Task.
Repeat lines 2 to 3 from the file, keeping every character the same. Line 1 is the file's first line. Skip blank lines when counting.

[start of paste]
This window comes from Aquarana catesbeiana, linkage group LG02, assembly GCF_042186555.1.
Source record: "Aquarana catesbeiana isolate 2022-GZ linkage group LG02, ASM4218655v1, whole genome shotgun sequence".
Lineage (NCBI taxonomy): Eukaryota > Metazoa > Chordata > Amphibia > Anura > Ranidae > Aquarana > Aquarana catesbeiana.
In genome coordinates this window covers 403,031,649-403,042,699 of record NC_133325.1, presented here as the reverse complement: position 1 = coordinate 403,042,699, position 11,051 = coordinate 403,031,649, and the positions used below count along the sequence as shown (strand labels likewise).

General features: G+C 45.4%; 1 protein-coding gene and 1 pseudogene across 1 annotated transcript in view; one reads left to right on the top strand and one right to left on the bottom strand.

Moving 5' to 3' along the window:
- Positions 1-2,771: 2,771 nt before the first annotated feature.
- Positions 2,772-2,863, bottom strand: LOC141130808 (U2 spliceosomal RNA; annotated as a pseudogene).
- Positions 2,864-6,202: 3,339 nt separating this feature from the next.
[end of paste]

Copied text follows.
Source record: "Aquarana catesbeiana isolate 2022-GZ linkage group LG02, ASM4218655v1, whole genome shotgun sequence".
Lineage (NCBI taxonomy): Eukaryota > Metazoa > Chordata > Amphibia > Anura > Ranidae > Aquarana > Aquarana catesbeiana.